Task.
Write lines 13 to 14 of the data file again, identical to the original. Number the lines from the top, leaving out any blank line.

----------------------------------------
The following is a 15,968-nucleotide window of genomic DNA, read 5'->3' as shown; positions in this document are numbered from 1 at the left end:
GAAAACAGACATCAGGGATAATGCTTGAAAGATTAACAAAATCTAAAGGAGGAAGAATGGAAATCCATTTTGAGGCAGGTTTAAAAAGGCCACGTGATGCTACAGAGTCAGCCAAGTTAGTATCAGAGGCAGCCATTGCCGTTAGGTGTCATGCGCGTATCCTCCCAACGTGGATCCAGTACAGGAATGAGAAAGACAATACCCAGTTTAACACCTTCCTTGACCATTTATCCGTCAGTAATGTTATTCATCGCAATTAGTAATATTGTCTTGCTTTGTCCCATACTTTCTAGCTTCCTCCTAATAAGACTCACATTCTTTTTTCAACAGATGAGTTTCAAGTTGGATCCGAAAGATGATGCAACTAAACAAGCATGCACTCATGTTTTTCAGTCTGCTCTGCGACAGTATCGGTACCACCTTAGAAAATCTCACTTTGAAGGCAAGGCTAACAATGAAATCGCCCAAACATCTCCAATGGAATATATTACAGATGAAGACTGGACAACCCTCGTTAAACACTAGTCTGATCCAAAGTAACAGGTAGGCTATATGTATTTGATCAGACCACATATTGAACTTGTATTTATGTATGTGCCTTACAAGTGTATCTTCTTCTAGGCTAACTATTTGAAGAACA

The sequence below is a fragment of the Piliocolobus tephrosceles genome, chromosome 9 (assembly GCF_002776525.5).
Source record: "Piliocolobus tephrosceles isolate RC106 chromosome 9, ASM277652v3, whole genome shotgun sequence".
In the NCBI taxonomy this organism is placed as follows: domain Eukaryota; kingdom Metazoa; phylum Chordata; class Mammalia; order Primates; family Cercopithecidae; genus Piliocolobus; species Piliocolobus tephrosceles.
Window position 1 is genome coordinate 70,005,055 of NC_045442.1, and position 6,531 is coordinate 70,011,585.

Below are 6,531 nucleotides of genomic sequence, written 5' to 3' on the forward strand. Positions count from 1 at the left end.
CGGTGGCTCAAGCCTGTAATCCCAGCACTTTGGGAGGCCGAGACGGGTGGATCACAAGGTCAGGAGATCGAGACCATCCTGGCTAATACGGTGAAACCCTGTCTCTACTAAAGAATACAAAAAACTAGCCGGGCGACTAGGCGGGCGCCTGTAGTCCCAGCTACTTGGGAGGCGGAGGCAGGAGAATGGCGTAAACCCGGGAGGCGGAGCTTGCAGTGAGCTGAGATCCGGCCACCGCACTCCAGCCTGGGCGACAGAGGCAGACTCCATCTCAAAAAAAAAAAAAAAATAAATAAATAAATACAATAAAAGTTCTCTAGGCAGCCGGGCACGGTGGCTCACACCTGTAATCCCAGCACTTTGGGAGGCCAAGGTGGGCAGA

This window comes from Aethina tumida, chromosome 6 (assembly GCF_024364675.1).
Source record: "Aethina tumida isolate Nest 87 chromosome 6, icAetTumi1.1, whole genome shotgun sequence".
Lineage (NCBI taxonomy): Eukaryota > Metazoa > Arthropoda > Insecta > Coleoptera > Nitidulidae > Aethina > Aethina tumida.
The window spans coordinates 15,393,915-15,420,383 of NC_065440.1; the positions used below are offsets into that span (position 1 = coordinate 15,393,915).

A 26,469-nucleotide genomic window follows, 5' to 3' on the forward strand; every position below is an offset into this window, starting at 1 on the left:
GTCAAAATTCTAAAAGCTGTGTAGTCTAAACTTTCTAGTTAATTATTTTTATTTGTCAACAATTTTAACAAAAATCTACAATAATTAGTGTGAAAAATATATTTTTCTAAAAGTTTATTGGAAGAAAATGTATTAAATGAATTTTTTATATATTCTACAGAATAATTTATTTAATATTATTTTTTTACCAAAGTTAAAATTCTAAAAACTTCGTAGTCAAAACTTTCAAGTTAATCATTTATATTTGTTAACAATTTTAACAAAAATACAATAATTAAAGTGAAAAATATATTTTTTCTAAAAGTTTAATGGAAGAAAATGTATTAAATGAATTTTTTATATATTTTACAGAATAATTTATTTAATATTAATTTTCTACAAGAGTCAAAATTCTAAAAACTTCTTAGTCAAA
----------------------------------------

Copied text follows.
A 26,469-nucleotide genomic window follows, 5' to 3' on the forward strand; every position below is an offset into this window, starting at 1 on the left:
GTCAAAATTCTAAAAGCTGTGTAGTCTAAACTTTCTAGTTAATTATTTTTATTTGTCAACAATTTTAACAAAAATCTACAATAATTAGTGTGAAAAATATATTTTTCTAAAAGTTTATTGGAAGAAAATGTATTAAATGAATTTTTTATATATTCTACAGAATAATTTATTTAATATTATTTTTTTACCAAAGTTAAAATTCTAAAAACTTCGTAGTCAAAACTTTCAAGTTAATCATTTATATTTGTTAACAATTTTAACAAAAATACAATAATTAAAGTGAAAAATATATTTTTTCTAAAAGTTTAATGGAAGAAAATGTATTAAATGAATTTTTTATATATTTTACAGAATAATTTATTTAATATTAATTTTCTACAAGAGTCAAAATTCTAAAAACTTCTTAGTCAAA